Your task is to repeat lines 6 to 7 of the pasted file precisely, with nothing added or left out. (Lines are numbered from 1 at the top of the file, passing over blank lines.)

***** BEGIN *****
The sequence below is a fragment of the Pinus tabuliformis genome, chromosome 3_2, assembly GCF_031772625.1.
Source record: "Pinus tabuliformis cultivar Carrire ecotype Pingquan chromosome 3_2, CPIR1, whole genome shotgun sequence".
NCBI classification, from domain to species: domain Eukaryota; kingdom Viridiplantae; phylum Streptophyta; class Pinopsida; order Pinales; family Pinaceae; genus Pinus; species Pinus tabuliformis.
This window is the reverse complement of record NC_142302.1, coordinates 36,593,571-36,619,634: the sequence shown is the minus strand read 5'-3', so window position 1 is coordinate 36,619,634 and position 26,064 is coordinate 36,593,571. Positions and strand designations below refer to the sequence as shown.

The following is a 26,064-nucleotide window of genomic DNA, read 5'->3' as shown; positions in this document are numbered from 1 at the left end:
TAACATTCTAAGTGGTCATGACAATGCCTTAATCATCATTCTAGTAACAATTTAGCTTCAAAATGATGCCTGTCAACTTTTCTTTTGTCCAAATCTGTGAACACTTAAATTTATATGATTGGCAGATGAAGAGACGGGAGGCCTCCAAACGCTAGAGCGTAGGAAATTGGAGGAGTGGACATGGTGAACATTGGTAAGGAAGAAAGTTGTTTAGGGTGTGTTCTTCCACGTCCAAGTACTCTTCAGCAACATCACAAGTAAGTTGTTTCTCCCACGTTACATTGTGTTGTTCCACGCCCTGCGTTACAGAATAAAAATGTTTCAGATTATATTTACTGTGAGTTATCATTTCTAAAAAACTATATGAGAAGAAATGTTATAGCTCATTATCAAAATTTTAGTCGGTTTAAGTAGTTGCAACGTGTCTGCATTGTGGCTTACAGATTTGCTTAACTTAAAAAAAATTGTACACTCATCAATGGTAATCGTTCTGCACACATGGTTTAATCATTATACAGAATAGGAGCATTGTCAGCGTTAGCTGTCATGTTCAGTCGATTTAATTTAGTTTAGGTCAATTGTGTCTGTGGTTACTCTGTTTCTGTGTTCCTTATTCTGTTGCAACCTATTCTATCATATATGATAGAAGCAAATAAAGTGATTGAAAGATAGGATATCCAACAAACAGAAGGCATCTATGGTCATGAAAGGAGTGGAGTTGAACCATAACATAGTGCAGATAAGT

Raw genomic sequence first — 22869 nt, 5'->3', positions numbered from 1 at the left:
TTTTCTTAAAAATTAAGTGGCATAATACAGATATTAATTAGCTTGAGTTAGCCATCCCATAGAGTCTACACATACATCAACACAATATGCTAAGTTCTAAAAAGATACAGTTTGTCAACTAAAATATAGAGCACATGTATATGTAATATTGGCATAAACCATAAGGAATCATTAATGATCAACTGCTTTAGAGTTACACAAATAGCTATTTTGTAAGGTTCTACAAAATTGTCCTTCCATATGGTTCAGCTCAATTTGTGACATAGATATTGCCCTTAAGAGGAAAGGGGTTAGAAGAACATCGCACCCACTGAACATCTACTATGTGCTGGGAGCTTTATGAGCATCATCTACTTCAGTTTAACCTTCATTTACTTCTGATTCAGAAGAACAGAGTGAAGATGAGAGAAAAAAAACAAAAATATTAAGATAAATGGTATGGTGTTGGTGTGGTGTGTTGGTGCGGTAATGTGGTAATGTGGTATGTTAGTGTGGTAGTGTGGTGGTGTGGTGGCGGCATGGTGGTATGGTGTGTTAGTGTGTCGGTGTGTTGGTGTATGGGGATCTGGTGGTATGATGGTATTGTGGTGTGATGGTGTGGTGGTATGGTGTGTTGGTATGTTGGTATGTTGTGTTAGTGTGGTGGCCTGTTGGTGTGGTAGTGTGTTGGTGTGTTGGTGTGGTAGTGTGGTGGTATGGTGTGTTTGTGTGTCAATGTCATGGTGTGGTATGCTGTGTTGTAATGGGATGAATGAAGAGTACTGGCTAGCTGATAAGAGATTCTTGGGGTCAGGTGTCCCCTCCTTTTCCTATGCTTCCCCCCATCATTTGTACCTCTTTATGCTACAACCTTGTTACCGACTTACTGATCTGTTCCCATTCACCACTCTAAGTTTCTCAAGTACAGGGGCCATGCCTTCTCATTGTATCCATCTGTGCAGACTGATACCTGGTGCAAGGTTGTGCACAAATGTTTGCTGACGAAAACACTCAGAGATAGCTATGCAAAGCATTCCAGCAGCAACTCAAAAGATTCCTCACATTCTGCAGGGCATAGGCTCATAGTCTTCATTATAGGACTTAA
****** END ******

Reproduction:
TAACATTCTAAGTGGTCATGACAATGCCTTAATCATCATTCTAGTAACAATTTAGCTTCAAAATGATGCCTGTCAACTTTTCTTTTGTCCAAATCTGTGAACACTTAAATTTATATGATTGGCAGATGAAGAGACGGGAGGCCTCCAAACGCTAGAGCGTAGGAAATTGGAGGAGTGGACATGGTGAACATTGGTAAGGAAGAAAGTTGTTTAGGGTGTGTTCTTCCACGTCCAAGTACTCTTCAGCAACATCACAAGTAAGTTGTTTCTCCCACGTTACATTGTGTTGTTCCACGCCCTGCGTTACAGAATAAAAATGTTTCAGATTATATTTACTGTGAGTTATCATTTCTAAAAAACTATATGAGAAGAAATGTTATAGCTCATTATCAAAATTTTAGTCGGTTTAAGTAGTTGCAACGTGTCTGCATTGTGGCTTACAGATTTGCTTAACTTAAAAAAAATTGTACACTCATCAATGGTAATCGTTCTGCACACATGGTTTAATCATTATACAGAATAGGAGCATTGTCAGCGTTAGCTGTCATGTTCAGTCGATTTAATTTAGTTTAGGTCAATTGTGTCTGTGGTTACTCTGTTTCTGTGTTCCTTATTCTGTTGCAACCTATTCTATCATATATGATAGAAGCAAATAAAGTGATTGAAAGATAGGATATCCAACAAACAGAAGGCATCTATGGTCATGAAAGGAGTGGAGTTGAACCATAACATAGTGCAGATAAGT

Raw genomic sequence first — 22869 nt, 5'->3', positions numbered from 1 at the left: